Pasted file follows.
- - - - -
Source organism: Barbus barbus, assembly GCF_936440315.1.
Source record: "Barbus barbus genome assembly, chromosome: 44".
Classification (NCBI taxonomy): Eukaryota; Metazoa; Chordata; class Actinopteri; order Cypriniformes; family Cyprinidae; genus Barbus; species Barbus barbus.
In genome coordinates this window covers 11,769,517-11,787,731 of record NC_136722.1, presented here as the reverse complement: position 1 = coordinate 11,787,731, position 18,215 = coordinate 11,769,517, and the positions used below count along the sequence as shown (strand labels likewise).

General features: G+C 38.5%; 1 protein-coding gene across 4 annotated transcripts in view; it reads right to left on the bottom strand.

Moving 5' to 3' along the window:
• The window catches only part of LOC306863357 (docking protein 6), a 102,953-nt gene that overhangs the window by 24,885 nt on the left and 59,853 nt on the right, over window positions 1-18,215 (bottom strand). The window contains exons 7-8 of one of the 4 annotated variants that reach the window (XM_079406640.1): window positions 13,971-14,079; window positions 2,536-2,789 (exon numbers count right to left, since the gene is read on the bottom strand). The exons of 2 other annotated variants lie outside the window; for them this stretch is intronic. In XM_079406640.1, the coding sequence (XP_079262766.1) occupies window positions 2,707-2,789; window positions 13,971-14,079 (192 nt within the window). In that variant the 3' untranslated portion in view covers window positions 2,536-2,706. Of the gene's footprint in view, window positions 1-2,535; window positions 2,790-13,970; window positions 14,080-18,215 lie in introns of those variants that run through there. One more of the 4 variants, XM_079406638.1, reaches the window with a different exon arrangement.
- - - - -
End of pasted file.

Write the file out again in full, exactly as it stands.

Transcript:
Source organism: Barbus barbus, assembly GCF_936440315.1.
Source record: "Barbus barbus genome assembly, chromosome: 44".
Classification (NCBI taxonomy): Eukaryota; Metazoa; Chordata; class Actinopteri; order Cypriniformes; family Cyprinidae; genus Barbus; species Barbus barbus.
In genome coordinates this window covers 11,769,517-11,787,731 of record NC_136722.1, presented here as the reverse complement: position 1 = coordinate 11,787,731, position 18,215 = coordinate 11,769,517, and the positions used below count along the sequence as shown (strand labels likewise).

General features: G+C 38.5%; 1 protein-coding gene across 4 annotated transcripts in view; it reads right to left on the bottom strand.

Moving 5' to 3' along the window:
• The window catches only part of LOC306863357 (docking protein 6), a 102,953-nt gene that overhangs the window by 24,885 nt on the left and 59,853 nt on the right, over window positions 1-18,215 (bottom strand). The window contains exons 7-8 of one of the 4 annotated variants that reach the window (XM_079406640.1): window positions 13,971-14,079; window positions 2,536-2,789 (exon numbers count right to left, since the gene is read on the bottom strand). The exons of 2 other annotated variants lie outside the window; for them this stretch is intronic. In XM_079406640.1, the coding sequence (XP_079262766.1) occupies window positions 2,707-2,789; window positions 13,971-14,079 (192 nt within the window). In that variant the 3' untranslated portion in view covers window positions 2,536-2,706. Of the gene's footprint in view, window positions 1-2,535; window positions 2,790-13,970; window positions 14,080-18,215 lie in introns of those variants that run through there. One more of the 4 variants, XM_079406638.1, reaches the window with a different exon arrangement.